I’ve said it before and I’ll say it again: when it comes to exercises, there is only one king the almighty squat. Nothing else puts more quality muscle mass on a frame than this time-tested movement, and it should be a staple of any bodybuilding program. However, just as there are multiple ways to set up a workout program, there is more than one way to squat. Finding what works best for you is an important key to unlocking your body’s potential.
To Meet the Specific Goals
Early in my bodybuilding career, I relied heavily on squats to build thigh mass. I regularly lifted more than 400 pounds using excellent form. That meant dropping down so deep that I was practically sitting on the floor at the bottom of the movement. Doing this helped to add muscle to my upper legs, but it also added it to my glutes. My lower body began to take on a boxy shape that didn’t fit my bodybuilding objectives. I revisited the squat to see if there was another way I could do it to meet my specific goals.
There are actually several variations of the squat. The half squat is performed astride a flat bench to regulate depth. During the tension squat, the knees don’t lock at the top and the bar continues moving throughout the midrange of the movement. The jump squat is excellent for weightlifters and other athletes interested in developing extra spring in their legs. The front squat tends to stress the teardrop of the quads, as do sissy squats. There’s even the one-leg squat, which is performed by holding a dumbbell in one hand and using the other to brace yourself on a power rack.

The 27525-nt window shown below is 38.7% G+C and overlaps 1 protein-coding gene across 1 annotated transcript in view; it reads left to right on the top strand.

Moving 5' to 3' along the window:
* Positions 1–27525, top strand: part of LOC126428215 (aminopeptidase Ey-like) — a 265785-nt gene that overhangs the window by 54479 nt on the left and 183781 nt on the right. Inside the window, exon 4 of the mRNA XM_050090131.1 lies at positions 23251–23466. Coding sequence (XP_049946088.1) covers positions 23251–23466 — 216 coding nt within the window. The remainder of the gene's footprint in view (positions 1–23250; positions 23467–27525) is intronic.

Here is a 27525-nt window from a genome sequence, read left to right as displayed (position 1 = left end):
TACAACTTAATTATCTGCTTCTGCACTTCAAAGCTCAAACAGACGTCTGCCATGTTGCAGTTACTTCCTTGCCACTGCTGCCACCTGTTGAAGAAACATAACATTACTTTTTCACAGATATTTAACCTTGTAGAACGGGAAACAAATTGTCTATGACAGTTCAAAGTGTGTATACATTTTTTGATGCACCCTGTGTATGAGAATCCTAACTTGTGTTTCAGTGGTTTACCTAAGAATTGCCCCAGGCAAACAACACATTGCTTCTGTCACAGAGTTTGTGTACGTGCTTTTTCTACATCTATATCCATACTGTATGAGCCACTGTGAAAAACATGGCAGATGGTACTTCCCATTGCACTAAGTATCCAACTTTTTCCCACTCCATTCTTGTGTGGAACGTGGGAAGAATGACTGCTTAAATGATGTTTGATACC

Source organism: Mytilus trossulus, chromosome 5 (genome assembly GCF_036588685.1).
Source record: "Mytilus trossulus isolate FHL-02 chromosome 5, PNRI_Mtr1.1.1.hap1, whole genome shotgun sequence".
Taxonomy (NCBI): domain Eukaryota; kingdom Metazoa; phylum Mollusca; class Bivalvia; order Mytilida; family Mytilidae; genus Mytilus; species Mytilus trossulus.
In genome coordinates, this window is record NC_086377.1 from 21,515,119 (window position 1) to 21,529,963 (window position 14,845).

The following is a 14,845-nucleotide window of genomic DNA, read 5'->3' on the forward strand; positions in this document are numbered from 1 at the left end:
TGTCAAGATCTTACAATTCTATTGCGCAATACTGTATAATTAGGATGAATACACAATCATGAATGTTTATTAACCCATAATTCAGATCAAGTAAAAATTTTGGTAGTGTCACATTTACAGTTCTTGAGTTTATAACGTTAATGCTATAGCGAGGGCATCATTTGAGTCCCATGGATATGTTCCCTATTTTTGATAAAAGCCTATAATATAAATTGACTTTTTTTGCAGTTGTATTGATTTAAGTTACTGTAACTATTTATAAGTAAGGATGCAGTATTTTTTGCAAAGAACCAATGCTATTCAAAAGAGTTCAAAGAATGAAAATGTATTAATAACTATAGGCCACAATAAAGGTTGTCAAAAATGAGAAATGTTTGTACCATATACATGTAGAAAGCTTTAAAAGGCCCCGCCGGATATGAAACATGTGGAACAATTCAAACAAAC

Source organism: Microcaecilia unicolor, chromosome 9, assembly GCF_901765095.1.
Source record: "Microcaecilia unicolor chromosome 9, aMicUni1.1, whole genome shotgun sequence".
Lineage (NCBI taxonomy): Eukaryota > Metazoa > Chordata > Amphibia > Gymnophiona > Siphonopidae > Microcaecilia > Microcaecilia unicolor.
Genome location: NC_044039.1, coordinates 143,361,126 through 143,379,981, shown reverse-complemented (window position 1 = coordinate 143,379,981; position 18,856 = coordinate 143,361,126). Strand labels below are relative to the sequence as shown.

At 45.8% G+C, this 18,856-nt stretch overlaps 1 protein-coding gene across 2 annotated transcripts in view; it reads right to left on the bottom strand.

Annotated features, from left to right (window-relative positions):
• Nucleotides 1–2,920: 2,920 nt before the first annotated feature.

Whether you stick with one of the squat variations or incorporate them all into your program is entirely up to you and should be based on your individual needs and goals.
Focus on Two Kinds of Assisted Squats
In the early ’70s, I made the decision to focus on two kinds of assisted squats: the hack squat and the Smith machine squat. I always sought to improve upon my leg development, but my main focus turned from adding mass to adding quality mass at that point in my bodybuilding career. Size, for the sheer sake of size, was no longer my goal. Rather, I wanted to improve upon the sweep of my outer thighs, the separation of my quadriceps and the curve of my hamstrings. I found that I could achieve this by concentrating on the form and feel of the exercises instead of the weight. I turned to hack and Smith machine squats, exercises that allowed me to focus on what my thighs were doing as I performed them. I would literally think the definition into them.
In the end, I did what worked for me. If you can concentrate on your thighs while doing heavy full squats, then more power to you. Two points I’ve always stressed are, first, focus on the muscle, not the weight, and, second, figure out what works best for you, regardless of what others tell you to do. By following these two axioms, you’ll be able to create the world’s greatest training program the one that works for you.